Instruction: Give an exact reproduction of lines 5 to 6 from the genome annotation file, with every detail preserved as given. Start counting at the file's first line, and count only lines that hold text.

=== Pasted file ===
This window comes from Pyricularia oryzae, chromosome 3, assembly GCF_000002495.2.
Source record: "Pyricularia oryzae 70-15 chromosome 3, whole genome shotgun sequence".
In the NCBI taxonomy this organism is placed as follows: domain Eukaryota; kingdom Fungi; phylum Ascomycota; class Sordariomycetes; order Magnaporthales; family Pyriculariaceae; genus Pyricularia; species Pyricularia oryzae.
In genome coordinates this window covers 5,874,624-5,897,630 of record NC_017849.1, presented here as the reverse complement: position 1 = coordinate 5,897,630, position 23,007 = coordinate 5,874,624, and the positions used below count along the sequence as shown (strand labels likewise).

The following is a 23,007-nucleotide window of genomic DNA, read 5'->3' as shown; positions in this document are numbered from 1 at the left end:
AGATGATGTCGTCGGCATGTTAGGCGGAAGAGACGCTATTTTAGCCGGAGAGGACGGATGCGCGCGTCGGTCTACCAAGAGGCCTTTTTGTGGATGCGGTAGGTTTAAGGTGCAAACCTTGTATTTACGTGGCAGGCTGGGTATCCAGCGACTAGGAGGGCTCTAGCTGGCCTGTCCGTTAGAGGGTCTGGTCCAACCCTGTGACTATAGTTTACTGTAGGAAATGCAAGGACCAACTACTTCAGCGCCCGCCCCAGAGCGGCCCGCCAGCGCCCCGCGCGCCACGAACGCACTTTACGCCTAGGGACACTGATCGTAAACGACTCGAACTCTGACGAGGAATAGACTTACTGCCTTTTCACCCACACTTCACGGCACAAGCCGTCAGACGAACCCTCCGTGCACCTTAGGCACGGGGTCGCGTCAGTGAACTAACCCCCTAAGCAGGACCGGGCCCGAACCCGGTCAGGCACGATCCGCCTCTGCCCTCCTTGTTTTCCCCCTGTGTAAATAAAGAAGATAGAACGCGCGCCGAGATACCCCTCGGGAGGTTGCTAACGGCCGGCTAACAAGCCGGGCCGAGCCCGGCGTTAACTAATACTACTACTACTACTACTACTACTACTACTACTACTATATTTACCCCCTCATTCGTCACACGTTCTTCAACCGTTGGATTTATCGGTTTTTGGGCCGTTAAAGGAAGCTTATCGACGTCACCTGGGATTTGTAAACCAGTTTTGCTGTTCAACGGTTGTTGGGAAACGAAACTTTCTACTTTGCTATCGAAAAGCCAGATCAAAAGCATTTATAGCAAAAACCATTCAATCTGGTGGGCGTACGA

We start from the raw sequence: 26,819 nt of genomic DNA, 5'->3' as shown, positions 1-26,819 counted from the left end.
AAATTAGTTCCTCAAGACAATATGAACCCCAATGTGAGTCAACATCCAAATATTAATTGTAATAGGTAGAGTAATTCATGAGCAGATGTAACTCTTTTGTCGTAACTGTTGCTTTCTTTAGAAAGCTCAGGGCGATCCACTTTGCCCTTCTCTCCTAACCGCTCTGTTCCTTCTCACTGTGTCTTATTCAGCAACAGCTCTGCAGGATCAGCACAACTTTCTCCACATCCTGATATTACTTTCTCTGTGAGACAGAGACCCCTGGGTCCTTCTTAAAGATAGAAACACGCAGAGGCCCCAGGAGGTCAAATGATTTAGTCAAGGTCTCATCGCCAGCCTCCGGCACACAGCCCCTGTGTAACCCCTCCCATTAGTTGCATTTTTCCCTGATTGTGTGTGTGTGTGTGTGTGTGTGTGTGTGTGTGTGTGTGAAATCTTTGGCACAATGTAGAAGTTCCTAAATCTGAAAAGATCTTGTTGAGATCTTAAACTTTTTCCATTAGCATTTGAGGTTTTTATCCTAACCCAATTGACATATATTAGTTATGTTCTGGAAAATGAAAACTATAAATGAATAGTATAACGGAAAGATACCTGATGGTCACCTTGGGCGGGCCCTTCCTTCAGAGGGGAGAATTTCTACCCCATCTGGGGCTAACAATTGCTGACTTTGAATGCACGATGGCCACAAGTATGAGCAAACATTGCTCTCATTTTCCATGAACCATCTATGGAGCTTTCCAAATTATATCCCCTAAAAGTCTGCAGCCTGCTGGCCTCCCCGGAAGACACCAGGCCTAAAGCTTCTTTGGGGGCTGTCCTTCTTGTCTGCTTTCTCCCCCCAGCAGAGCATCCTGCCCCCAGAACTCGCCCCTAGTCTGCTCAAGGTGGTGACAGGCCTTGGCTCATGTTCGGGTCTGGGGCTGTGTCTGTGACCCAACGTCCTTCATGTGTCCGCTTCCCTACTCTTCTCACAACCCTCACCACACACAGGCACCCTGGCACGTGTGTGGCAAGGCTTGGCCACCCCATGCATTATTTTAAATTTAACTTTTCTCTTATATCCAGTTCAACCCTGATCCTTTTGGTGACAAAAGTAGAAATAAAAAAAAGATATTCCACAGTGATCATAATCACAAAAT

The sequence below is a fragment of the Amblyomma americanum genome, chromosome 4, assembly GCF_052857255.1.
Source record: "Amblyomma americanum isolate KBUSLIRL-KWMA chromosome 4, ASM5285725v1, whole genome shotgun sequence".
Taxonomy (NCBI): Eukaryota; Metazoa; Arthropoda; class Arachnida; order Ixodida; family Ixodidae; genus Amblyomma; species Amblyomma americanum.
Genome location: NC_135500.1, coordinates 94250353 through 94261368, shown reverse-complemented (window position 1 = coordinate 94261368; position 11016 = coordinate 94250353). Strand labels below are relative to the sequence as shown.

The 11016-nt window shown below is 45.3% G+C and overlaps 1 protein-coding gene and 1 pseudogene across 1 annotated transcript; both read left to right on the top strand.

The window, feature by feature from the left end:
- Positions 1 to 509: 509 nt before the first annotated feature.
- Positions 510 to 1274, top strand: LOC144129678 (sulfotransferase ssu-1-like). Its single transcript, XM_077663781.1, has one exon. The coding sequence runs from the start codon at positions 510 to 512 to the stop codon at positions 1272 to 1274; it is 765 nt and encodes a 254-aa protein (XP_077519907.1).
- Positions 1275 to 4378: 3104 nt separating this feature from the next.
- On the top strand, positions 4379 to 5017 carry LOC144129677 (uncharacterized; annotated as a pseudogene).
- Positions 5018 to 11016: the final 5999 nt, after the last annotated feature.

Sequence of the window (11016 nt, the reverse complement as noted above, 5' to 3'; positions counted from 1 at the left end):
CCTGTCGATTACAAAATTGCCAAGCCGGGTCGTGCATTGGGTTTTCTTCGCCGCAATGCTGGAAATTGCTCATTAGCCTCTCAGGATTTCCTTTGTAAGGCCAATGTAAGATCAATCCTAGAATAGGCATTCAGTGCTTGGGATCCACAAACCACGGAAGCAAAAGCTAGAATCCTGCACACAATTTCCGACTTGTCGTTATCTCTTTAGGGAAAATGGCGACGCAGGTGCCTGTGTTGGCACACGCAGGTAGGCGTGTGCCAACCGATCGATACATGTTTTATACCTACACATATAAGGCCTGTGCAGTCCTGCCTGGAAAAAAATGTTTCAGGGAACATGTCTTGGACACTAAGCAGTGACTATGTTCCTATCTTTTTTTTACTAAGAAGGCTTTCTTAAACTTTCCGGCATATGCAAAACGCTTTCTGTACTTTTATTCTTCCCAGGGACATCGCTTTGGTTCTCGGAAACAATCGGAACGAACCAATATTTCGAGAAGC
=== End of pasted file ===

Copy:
The following is a 23,007-nucleotide window of genomic DNA, read 5'->3' as shown; positions in this document are numbered from 1 at the left end:
AGATGATGTCGTCGGCATGTTAGGCGGAAGAGACGCTATTTTAGCCGGAGAGGACGGATGCGCGCGTCGGTCTACCAAGAGGCCTTTTTGTGGATGCGGTAGGTTTAAGGTGCAAACCTTGTATTTACGTGGCAGGCTGGGTATCCAGCGACTAGGAGGGCTCTAGCTGGCCTGTCCGTTAGAGGGTCTGGTCCAACCCTGTGACTATAGTTTACTGTAGGAAATGCAAGGACCAACTACTTCAGCGCCCGCCCCAGAGCGGCCCGCCAGCGCCCCGCGCGCCACGAACGCACTTTACGCCTAGGGACACTGATCGTAAACGACTCGAACTCTGACGAGGAATAGACTTACTGCCTTTTCACCCACACTTCACGGCACAAGCCGTCAGACGAACCCTCCGTGCACCTTAGGCACGGGGTCGCGTCAGTGAACTAACCCCCTAAGCAGGACCGGGCCCGAACCCGGTCAGGCACGATCCGCCTCTGCCCTCCTTGTTTTCCCCCTGTGTAAATAAAGAAGATAGAACGCGCGCCGAGATACCCCTCGGGAGGTTGCTAACGGCCGGCTAACAAGCCGGGCCGAGCCCGGCGTTAACTAATACTACTACTACTACTACTACTACTACTACTACTACTATATTTACCCCCTCATTCGTCACACGTTCTTCAACCGTTGGATTTATCGGTTTTTGGGCCGTTAAAGGAAGCTTATCGACGTCACCTGGGATTTGTAAACCAGTTTTGCTGTTCAACGGTTGTTGGGAAACGAAACTTTCTACTTTGCTATCGAAAAGCCAGATCAAAAGCATTTATAGCAAAAACCATTCAATCTGGTGGGCGTACGA